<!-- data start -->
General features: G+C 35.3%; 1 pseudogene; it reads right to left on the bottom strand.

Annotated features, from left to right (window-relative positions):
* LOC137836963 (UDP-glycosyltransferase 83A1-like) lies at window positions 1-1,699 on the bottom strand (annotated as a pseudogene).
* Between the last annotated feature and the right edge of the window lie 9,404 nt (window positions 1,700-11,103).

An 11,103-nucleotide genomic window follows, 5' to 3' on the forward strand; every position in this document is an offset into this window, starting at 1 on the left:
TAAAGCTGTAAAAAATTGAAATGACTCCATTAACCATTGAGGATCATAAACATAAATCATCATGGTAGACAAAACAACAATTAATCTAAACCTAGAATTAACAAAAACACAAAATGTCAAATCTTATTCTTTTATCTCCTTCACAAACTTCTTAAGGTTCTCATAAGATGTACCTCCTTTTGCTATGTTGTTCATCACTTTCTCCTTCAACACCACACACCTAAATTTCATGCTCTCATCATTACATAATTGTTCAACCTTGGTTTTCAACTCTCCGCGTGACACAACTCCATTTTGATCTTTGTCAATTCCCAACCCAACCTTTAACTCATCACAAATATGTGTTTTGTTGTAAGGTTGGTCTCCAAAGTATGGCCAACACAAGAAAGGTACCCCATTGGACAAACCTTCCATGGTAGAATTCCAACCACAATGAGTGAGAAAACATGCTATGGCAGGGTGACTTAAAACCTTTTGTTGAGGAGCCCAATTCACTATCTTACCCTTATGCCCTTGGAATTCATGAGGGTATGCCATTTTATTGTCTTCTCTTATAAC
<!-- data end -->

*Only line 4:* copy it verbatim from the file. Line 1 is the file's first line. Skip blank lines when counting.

* Between the last annotated feature and the right edge of the window lie 9,404 nt (window positions 1,700-11,103).